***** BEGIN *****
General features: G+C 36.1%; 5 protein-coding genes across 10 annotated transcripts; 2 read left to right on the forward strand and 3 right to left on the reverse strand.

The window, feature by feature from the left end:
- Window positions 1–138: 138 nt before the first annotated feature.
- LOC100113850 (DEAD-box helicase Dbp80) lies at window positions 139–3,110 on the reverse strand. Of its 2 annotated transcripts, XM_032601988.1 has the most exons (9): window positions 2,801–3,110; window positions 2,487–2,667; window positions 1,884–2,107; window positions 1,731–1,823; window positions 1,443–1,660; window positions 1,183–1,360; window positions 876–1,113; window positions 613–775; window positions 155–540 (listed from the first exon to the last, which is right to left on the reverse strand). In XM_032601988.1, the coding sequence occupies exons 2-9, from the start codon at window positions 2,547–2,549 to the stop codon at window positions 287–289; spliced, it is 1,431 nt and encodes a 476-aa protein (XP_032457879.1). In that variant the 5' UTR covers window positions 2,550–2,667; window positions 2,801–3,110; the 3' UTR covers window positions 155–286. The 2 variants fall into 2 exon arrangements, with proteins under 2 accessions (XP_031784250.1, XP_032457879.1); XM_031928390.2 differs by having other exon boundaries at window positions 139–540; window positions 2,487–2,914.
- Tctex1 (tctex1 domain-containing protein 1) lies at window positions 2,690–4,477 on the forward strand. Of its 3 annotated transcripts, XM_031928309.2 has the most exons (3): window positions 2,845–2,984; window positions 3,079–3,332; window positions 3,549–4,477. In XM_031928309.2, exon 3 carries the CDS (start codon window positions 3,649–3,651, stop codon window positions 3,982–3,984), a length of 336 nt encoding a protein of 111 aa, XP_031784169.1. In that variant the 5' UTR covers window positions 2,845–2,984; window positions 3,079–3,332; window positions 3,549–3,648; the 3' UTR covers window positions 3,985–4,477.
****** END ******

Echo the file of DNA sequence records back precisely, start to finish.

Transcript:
General features: G+C 36.1%; 5 protein-coding genes across 10 annotated transcripts; 2 read left to right on the forward strand and 3 right to left on the reverse strand.

The window, feature by feature from the left end:
- Window positions 1–138: 138 nt before the first annotated feature.
- LOC100113850 (DEAD-box helicase Dbp80) lies at window positions 139–3,110 on the reverse strand. Of its 2 annotated transcripts, XM_032601988.1 has the most exons (9): window positions 2,801–3,110; window positions 2,487–2,667; window positions 1,884–2,107; window positions 1,731–1,823; window positions 1,443–1,660; window positions 1,183–1,360; window positions 876–1,113; window positions 613–775; window positions 155–540 (listed from the first exon to the last, which is right to left on the reverse strand). In XM_032601988.1, the coding sequence occupies exons 2-9, from the start codon at window positions 2,547–2,549 to the stop codon at window positions 287–289; spliced, it is 1,431 nt and encodes a 476-aa protein (XP_032457879.1). In that variant the 5' UTR covers window positions 2,550–2,667; window positions 2,801–3,110; the 3' UTR covers window positions 155–286. The 2 variants fall into 2 exon arrangements, with proteins under 2 accessions (XP_031784250.1, XP_032457879.1); XM_031928390.2 differs by having other exon boundaries at window positions 139–540; window positions 2,487–2,914.
- Tctex1 (tctex1 domain-containing protein 1) lies at window positions 2,690–4,477 on the forward strand. Of its 3 annotated transcripts, XM_031928309.2 has the most exons (3): window positions 2,845–2,984; window positions 3,079–3,332; window positions 3,549–4,477. In XM_031928309.2, exon 3 carries the CDS (start codon window positions 3,649–3,651, stop codon window positions 3,982–3,984), a length of 336 nt encoding a protein of 111 aa, XP_031784169.1. In that variant the 5' UTR covers window positions 2,845–2,984; window positions 3,079–3,332; window positions 3,549–3,648; the 3' UTR covers window positions 3,985–4,477.